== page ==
Girls Shaping the Future- Happy International Women's Day!
It’s a wonder how women are so dedicated and amazing at what they do, especially if they’re young. It makes you stop, think, realize and re-evaluate your entire life. It is heart-warming to see a whole new generation of women oozing with knowledge from their ancestors, take over the world, one step at a time.
We had the privilege to talk to two extremely strong female CBU students pursuing what they love; about their life and what being a women actually means to them!
Hannah Kosick, Bachelor of Arts and Science in Environment
Ocean lover, tree hugger, and cat snuggler Hannah Kosick is a 21 year old environmentalist and CBU student studying in the Bachelor of Arts and Science in Environment honours program. As a recipient of the 2019 NextGen Cape Breton Unama’ki Vital Award, community volunteerism is at the centre of everything Hannah does. She is currently the co-president of the CBU Environmental Society and the Elected Member Youth for Girl Guides of Nova Scotia. Hannah indulges us about how ‘Girl Guides of Canada surrounds her with incredible women who encourage her every day! Guiding has provided her with many incredible opportunities over the years such as travelling to Churchill, MB and to the Sea of Cortez in Mexico, attending leadership conferences, and mentoring youth across the country.’ In 2018, Hannah dedicated over 600 hours of service to ocean health and literacy initiatives across the country.
What's more inspiring than a woman taking an initiative to bridge cultural gaps. Sakshi Upadyay, an avid dancer is currently a part of the Highland Arts Theatre - Tell Your Story Initiative wherein she’s conducting free Bharatanatyam workshops to introduce people to her art form. HAT is a place that already witnesses people of different communities and age-groups coming together to enjoy the theatre arts; Upadyay contributes to the same culture even more. She's a 17 year old, 1st year International student studying Public Administration and Management. She hails from Gujarat, India. Sakshi holds a Bharatnatyam Visharad Purna, which a Hindustani dancer’s degree usually done to attain the status of a professional dancer. Dance being her passion, she has been dancing for the last 11 years. Throughout her school life, she has remarkably managed dance, theatre, karate, and education on her plate. Sakshi has taught Bharatnatyam a couple of times before coming here but is still in awe to continue her passion in this quaint town of Sydney.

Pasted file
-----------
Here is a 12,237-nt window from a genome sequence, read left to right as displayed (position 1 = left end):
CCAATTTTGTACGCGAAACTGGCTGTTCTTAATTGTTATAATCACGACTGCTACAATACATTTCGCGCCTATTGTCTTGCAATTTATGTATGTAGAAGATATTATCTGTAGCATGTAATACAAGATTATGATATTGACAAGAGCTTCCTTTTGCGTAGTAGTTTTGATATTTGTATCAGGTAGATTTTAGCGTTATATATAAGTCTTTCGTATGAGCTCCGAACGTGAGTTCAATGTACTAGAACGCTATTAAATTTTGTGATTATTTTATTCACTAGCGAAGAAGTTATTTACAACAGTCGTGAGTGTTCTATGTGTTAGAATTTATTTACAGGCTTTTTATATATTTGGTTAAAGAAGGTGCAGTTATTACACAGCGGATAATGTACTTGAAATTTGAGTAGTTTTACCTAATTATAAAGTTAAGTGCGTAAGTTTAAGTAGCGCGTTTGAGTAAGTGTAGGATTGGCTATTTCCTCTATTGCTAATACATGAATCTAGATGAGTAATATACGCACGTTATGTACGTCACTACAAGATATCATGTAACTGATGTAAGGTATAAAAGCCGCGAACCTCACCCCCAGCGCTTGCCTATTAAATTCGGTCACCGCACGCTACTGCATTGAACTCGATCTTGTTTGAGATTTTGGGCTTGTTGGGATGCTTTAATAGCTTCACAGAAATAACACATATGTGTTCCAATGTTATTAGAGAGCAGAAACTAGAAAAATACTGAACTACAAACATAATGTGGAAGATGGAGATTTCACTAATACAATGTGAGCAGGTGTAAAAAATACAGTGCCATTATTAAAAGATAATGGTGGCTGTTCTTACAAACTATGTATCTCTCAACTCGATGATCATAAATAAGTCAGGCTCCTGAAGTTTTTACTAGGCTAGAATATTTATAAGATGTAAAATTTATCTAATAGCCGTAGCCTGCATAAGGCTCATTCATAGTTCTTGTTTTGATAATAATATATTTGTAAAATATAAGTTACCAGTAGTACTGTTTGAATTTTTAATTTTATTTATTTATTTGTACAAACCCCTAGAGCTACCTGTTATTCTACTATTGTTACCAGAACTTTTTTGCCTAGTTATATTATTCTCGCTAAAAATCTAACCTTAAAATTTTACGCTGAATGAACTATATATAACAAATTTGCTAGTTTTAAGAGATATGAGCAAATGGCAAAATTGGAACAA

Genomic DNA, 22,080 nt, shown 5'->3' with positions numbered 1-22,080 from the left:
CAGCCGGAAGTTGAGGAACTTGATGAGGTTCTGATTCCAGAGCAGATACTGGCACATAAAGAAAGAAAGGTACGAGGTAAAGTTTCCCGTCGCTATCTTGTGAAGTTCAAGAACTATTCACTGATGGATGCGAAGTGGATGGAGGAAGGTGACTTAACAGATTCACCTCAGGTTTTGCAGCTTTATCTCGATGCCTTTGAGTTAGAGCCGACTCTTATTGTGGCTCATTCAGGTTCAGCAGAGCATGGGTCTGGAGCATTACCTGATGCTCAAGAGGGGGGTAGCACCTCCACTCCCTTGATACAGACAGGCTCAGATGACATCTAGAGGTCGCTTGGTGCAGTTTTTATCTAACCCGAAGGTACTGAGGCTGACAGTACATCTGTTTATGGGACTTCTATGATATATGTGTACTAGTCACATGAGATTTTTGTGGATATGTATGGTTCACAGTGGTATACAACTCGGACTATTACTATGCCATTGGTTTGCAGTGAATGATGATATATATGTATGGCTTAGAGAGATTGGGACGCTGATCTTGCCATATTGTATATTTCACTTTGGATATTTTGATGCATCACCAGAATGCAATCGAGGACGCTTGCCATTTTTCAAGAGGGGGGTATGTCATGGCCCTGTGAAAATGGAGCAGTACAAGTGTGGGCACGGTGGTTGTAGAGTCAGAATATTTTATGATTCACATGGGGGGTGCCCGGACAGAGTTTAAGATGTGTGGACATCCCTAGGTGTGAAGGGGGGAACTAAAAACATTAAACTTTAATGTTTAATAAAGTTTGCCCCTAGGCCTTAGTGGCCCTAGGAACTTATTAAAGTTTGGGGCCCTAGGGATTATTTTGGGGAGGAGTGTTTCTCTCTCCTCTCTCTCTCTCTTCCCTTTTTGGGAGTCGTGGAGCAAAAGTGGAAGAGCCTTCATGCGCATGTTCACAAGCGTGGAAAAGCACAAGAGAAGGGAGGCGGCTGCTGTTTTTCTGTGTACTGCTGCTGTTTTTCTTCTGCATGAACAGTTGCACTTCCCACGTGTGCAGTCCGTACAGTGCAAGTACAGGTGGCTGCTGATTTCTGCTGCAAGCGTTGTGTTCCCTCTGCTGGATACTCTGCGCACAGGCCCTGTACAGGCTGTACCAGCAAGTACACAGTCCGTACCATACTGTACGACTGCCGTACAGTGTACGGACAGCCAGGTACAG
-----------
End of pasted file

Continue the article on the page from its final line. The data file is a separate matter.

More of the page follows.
Sakshi Upadyay, Public Administration and Management
That being said, we asked both the girls to tell us about the women they were most inspired by; Hannah gave us names of two remarkable environmental activists - Greta Thurnberg and Autumn Peltier. She said “both these women are courageous climate activists that are making waves around the world. Autumn and Greta are filled with compassion, empathy, and conviction. Each and every day they strive to make the world a better place for future generations through peaceful protests and education.” Thurnberg, and Peltier (also known as the “water warrior” are 15 and 13 years old respectively and are fighting against climate change with undaunted spirit. Sakshi hit a little too close to home when she mentioned her mother is the one who inspires her the most. Upadyay tells us about ‘how her mother is a single mother and that she has supported Sakshi throughout everything’. Upadyay aspires to be an independent woman like her.
Hannah raised the idea of intersectional feminism by explaining what feminism means to her, “It is a scope in which women no matter their cultural background, religion/spirituality, race, or gender identity. We need to focus on championing women around the world instead of trying to compete with one another. A win for one woman is a win for all of us and it is important that we support advances in equality no matter the circumstances.” Sakshi enthusiastically backed up the idea of women supporting women by talking about the history of India and how it has progressed from women solely being housewives to women working. This progression didn’t happen overnight. It has been possible because of the women who dared, women who supported women.
It is no surprise that women are faced with stereotypes every single day. The one that particularly gets on my nerves is being told to smile. You wouldn’t pass on that same comment to a ‘guy’ would you? We asked Kosick if there are any assumptions about women that she'd like to change, “One of my biggest gender assumptions that always bothers me is when women are called bossy as opposed to assertive or being a great leader. Growing up, girls are often encouraged to be quiet, agreeable, and passive. When a girl tries to speak out so that her voice can be heard, they are often considered being ‘bossy’. Just because a woman takes on a leadership role does not mean that she is ‘bossy’. It is essential that we encourage women who take on difficult leadership roles instead of trying to bring them down.”
“It is essential for those of us with privilege of any kind to use it to support women not just on this day, but every day!” says Hannah.